Bogdanov's comments follow last week's sudden meeting between US Secretaryn of State Hillary Clinton and Russian Foreign Minister Sergei Lavrov, which fuelled speculation that Moscow might be withdrawing support from Assad. Lavrov later denied a shift in the Russian position.

Bogdanov warned that opposition victory would come at "an absolutely unacceptable price" and repeated Moscow's all for a compromise:

The fighting will become even more intense, and you will lose tens of thousands and, perhaps, hundreds of thousands of people. If such a price for the ouster of the president seems acceptable to you, what can we do? We, of course, consider it absolutely unacceptable.

1015 GMT: State news agency SANA claims 16 people have been killed by a bomb in Qatana, 15 miles southwest of Damascus.

Lebanon's Al-Manar channel, a primary source for stories from the regime, said more that 25 people were wounded.

0715 GMT: On the political front, representatives from more than 100 countries at the Friends of Syria conference in Morocco formally recognised the opposition National Coalition as the legitimate representative of the Syrian people.

There were also pledges of $143 million in aid for the Syrian opposition, including $100 million from Saudi Arabia.

0700 GMT: State news agency SANA reports that at least eight people were slain by six bombs in Damascus on Wednesday.

Three of the bombs reportedly targeted the Ministry of Interior building in the Kafarsouseh area, killing five people and injuring 3. The Ministry said two explosive devices were detonated within moments of each other in front of the building, followed five minutes later by the explosion of car bomb carrying around 200 kilogrammes (440 pounds) of explosives.

The Minister and senior officials of the Ministry were unhurt, but Social National Party MP Abdullah Kayrouz was among the dead.

Earlier in the day, there were explosions in the front of the Justice Palace and in Jarmana, south of Damascus. SANA claimed a six bomb, planted in a public minibus, later exploded in front of a school in the Mezzeh district, killing at least two people and injuring others, including three critically.

State media journalist Anmar Yassin Mohammad was one of the two killed.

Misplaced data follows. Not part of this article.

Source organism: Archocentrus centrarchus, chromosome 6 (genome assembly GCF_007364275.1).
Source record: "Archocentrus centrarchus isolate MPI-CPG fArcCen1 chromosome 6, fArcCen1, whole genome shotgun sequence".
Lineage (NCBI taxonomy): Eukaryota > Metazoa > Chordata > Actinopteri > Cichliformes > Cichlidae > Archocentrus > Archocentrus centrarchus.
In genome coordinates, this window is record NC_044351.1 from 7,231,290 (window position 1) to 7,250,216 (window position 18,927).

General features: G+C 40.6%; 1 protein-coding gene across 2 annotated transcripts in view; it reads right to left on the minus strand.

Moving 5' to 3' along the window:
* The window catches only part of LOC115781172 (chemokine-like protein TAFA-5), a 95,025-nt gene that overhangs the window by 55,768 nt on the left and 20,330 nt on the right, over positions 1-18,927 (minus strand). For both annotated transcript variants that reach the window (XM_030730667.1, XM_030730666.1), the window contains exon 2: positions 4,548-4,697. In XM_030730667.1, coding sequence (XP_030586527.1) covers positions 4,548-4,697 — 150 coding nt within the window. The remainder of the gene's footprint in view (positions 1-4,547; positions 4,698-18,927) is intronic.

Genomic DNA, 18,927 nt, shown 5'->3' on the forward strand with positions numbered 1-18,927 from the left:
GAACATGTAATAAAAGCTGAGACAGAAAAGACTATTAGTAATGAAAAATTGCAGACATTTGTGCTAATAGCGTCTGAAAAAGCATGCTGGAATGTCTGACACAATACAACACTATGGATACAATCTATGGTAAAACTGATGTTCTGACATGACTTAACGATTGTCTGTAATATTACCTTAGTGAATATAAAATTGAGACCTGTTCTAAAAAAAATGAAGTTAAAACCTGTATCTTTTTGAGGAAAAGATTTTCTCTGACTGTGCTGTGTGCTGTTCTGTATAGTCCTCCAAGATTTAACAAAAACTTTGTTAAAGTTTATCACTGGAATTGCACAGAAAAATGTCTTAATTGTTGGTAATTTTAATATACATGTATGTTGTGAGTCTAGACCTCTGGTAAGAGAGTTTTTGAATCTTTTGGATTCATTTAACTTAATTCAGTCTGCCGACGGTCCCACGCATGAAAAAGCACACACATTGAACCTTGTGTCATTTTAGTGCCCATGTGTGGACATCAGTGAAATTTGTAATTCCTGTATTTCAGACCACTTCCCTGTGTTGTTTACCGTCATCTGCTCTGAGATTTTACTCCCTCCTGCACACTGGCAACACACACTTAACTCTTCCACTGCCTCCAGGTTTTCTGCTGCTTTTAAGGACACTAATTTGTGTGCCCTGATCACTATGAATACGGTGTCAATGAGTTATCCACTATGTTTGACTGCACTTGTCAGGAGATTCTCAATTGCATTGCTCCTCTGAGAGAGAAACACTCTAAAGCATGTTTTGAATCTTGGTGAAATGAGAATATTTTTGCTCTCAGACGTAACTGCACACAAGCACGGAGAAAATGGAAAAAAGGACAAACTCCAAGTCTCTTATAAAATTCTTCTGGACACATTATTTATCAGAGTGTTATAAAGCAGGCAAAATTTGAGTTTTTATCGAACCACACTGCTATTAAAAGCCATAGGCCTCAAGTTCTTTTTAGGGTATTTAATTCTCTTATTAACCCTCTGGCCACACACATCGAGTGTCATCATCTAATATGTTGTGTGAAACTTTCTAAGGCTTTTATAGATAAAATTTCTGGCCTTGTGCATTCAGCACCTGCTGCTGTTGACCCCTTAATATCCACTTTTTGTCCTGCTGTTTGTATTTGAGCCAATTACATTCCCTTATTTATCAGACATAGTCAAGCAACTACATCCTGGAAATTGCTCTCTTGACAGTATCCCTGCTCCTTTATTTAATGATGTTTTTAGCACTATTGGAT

0630 GMT: The Local Coordination Committees claimed to document 113 deaths on Wednesday, including 41 in Aleppo Province and 31 in Damascus and its suburbs.

Perhaps significantly, the LCC has not reported a large number of slain from Aqrab, near Hama, after other activists had said more than 150 people were killed on Tuesday. We will have more on that in a separate feature later this morning.

0610 GMT: In what appears to be a significant --- perhaps desperate --- escalation in the use of weaponry, President Assad's forces have allegedly fired Scud missiles at opposition fighters.

Throughout Wednesday,  US officials reiterated the claim, which first appeared in The New York Times. Meanwhile, White House spokesperson Jay Carneysaid that, if the reports are true, it would be "the desperate act from a regime that has shown utter disregard for innocent life, utter disregard for the lives of its own citizens".

The Times , quoting anonymous officials, said the Syrian military had fired about six Scud missiles from the Damascus area against insurgents in northern Syria in recent days.

The Guardian's Martin Chulov, citing the opposition Local Coordination Committees of Syria, gives details on two of the alleged Scud launches:

Human Rights Watch, citing witnesses and videos, also claimed that regime warplanes have now used incendiary bombs --- highly flammable materials designed to inflict severe burns --- in populated areas for the first time. They said evidence established that at least four locations had been targeted.